Recently, I received a question from one of my readers, who asks:
“Does a few seconds of negativity from your partner/ friend/ neighbor in the face of your total positive outlook, affect what you are trying to manifest?”
and it’s such a great question — and one that I receive variations of often — that I’ll answer it here for the greater benefit to all.
What can you do if you’re trying to stay positive but someone who shares your household is a Doug or Debbie Downer?
The truth is that it can be very difficult to maintain your good vibes when someone is in your space knocking you down. First let me explain why this happens:
1. The Gap. In close relationships, when one person starts to grow, it causes friction in the relationship, because there is a gap between you two. As you continue to grow, the gap widens, creating even more friction. Eventually, one of three things will happen:
– you may scale back your growth, thereby lessening the gap (though likely creating misery for you, now that you’ve had a taste of what’s possible)
– your partner may decide to grow, thereby lessening friction and closing the gap
– your partner does nothing, and as you continue to grow, the gap widens and the relationship terminates
This is difficult news, as you may not be ready or willing to end the relationship. But such is the cost of growth. Patience goes a long way in these situations, as you cannot force the partner to grow – he/she will only do so when he/she is ready.
2. Mirror Mirror. It’s tough to hear but sometimes you have negativity in your space because doubt or fear is buried inside of you and it’s simply being reflected to you by people in your environment. Clear your own fears and watch the exterior circumstances change to match.
3. Excusitis. In his book “The Magic of Thinking Big,” Dr. David Schwarz talks about “excusitis” — how we tend to use excuses why we can’t achieve the goals we want. In some cases, the person is using their negative partner as an excuse why they can’t succeed on their own. But ultimately, we are each responsible for our own actions. The buck stops with you.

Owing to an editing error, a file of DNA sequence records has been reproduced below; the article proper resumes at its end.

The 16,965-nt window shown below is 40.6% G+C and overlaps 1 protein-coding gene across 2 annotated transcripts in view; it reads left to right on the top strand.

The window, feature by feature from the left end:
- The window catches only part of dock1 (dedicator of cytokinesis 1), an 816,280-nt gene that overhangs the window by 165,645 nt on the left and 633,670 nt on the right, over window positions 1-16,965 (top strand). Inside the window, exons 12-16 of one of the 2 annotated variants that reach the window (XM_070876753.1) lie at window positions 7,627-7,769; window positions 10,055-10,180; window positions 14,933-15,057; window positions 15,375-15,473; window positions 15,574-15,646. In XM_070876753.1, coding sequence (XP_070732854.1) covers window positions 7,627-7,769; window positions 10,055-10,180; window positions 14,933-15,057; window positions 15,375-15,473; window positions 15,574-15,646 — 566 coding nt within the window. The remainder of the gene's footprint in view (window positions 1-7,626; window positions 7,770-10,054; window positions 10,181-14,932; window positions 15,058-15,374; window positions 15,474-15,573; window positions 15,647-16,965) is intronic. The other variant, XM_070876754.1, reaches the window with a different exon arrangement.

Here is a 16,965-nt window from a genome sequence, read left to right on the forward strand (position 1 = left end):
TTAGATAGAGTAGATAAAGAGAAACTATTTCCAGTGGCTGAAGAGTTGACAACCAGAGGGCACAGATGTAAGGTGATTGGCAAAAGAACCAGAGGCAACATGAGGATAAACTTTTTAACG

The first step in dealing with this negative partner situation is to honestly evaluate why the situation is occurring. Is it #1, 2, or 3 above? If it’s #1, then it’s helpful to know it’s going to be a tough haul, at least in the short run. There will be friction and you can look for ways to assuage the situation. For example, you can gently encourage your partner to be more open-minded, you can ask him or her to read a book that is important to you so you can share and discuss it, you can invite him or her to listen or watch something you’ve recently found helpful, or to accompany you to an event to get some shared experience in your current area of growth.
If the problem is #2, then it’s a good idea for you to look at your underlying beliefs, which may include:
– I’m not good enough
– I’ll probably fail
– What if it doesn’t work?
– What if it doesn’t work for me?
Completely clearing your own blocks and self-doubts around your endeavors and intentions will do more than speed up your results – it will almost always eradicate the negativity that comes in at you from others. It always amazes me how we can change one thing about ourselves and suddenly everyone around us seems to be acting differently.
If the problem is #3, then ask yourself: what am I afraid would happen if I succeeded at this today? The answer is likely the source of your excusitis, and once you know the source, you know what there is to clear.
Your partner cannot hold you back without your permission. Decide today, right now, that you will not be a victim any longer. Take personal responsibility for your goals, your successes, and your failures. The more responsibility you take, the more you will achieve and the faster you will get free from your past stumbles.
You can do this. Go for it!